Court Holds "Converted Entity" Is Not "Effectively" The Same Entity

Two years after filing suit, the corporate defendant ("Old Monterey") in a lawsuit converts into an limited liability company ("New Monterey") pursuant to to the California Corporations Code. In the parlance of the Code, Old Monterey is a "converting corporation" and New Monterey is a "converted entity".  Cal. Corp. Code § 1150(c) & (b).  The plaintiff amends her complaint to add New Monterey as a defendant but does not drop the Old Monterey from the suit.  The plaintiff, moreover, demands responses to written discovery from Old Monterey, even though that discovery is identical to that propounded upon New Monterey.  This forces Old Monterey to move to substitute out of the case pursuant to Federal Rule of Civil Procedure 25(c).

Magistrate Judge William V. Gallo was not pleased with the plaintiff's insistence on keeping Old Monterey in the case:

"What is going on in this case is unnecessary, aggressive litigation that will delay this case in the future—for no good reason.  Old Monterey contends it should be terminated from this case because New Monterey is 'effectively 'the same entity,' as Old Monterey. (Doc. No. 84 at 7.)  As a result, Old Monterey contends it does not have separate liability from New Monterey, which remains liable for all of Old Monterey's debts and liabilities. (Id.)  However, Old Monterey actually understates the conversionary effect of [Cal. Corp. Code] sections 1150 et seq. New Monterey is not "effectively" the same entity as Old Monterey.  As California law makes clear, it is the same entity.  With exceptions that do not apply here, '[a]n entity that converts into another entity . . . is for all purposes . . . the same entity that existed before the conversion.' [Cal. Corp. Code] § 1158(a) (emphasis added). California's conversion statutes make clear not only that rights, property, debts and liabilities are automatically transferred to the new LLC, but also that the rights of creditors and all legal actions against the corporation continue unimpaired against the new LLC.  New Monterey retains all of Old Monterey's real and personal rights and property. [Cal. Corp. Code] § 1158(b)(1).  New Monterey remains liable for all of Old Monterey's debts, liabilities, and obligations.  § 1158(b)(2).  All of Old Monterey's creditors and lienholders retain all of their preexisting rights and liens, all of which remain enforceable against New Monterey with equal force as they were against Old Monterey. § 1158(b)(3).  As a result of this this comprehensive and total conversion, New Monterey is indistinguishable from Old Monterey except in name only.  Thus, New Monterey and Old Monterey are not essentially the same entity—they are the same entity in the eyes of the law."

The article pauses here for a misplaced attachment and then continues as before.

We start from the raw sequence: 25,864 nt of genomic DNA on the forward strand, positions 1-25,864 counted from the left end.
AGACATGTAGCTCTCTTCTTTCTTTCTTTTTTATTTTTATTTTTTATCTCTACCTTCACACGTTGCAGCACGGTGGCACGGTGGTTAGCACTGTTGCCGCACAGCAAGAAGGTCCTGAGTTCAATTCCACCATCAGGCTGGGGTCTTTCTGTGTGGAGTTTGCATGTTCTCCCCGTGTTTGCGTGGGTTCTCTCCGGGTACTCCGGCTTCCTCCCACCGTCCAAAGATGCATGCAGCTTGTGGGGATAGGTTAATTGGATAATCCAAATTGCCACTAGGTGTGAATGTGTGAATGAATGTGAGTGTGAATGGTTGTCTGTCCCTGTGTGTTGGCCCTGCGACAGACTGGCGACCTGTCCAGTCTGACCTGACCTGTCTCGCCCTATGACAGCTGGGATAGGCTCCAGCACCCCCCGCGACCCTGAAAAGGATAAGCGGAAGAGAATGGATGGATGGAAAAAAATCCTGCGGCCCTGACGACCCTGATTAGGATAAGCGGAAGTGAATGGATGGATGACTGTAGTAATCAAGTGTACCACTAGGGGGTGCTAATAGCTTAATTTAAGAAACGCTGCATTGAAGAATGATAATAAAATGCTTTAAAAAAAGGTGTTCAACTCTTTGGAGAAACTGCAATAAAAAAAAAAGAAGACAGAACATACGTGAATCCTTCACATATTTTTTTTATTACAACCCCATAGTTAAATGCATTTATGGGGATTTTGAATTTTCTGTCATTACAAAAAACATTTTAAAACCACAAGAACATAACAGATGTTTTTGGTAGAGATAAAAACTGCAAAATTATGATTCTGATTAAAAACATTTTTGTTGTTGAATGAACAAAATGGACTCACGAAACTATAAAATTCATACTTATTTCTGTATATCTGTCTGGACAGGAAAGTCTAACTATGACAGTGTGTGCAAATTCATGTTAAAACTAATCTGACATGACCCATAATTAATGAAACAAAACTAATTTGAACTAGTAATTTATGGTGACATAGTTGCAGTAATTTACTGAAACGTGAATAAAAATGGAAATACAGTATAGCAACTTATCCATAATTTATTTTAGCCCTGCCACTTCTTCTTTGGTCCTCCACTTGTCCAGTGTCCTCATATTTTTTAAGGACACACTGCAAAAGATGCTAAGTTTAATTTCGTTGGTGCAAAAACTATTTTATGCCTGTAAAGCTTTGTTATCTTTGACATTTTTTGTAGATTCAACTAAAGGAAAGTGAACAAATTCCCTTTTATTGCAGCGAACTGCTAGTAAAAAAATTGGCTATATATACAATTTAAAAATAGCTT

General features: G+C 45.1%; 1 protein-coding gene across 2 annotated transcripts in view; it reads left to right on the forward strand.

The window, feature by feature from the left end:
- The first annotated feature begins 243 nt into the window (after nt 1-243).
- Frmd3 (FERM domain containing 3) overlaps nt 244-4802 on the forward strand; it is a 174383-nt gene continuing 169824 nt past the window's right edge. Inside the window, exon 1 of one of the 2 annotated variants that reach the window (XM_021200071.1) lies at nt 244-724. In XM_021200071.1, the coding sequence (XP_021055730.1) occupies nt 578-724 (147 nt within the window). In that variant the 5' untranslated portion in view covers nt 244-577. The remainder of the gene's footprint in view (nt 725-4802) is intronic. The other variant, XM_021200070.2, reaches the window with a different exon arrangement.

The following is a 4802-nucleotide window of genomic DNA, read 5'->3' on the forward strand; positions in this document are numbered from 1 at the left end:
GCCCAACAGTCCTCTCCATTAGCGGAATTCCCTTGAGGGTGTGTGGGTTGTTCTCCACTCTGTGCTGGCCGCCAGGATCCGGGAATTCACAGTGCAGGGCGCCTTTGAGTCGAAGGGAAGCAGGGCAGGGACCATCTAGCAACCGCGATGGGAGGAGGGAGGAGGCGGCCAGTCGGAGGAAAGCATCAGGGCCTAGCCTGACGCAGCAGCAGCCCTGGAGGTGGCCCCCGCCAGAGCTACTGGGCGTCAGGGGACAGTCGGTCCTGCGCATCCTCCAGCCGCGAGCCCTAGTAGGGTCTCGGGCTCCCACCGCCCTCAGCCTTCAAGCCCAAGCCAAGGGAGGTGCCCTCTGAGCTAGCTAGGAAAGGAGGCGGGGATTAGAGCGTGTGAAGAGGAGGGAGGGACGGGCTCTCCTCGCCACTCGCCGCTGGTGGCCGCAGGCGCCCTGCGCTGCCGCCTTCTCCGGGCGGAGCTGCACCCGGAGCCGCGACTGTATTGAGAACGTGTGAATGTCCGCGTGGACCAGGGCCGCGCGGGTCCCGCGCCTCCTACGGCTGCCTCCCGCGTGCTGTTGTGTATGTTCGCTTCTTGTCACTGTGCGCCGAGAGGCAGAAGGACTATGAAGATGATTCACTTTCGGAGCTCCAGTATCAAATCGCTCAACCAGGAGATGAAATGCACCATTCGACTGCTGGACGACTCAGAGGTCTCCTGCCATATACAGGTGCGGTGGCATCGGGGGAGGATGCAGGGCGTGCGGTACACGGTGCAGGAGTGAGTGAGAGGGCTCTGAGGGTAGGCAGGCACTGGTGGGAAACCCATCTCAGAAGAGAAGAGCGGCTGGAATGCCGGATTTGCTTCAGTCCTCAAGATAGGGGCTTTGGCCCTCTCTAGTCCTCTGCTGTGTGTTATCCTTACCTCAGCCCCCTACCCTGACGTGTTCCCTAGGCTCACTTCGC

Brinkley v. Monterey Fin. Servs., Inc., 2018 U.S. Dist. LEXIS 127272.   

While I agree with the court's ruling, it does raise an etiological question.  If Old Monterey is the same entity as New Monterey, how could Old Monterey make the motion for substitution?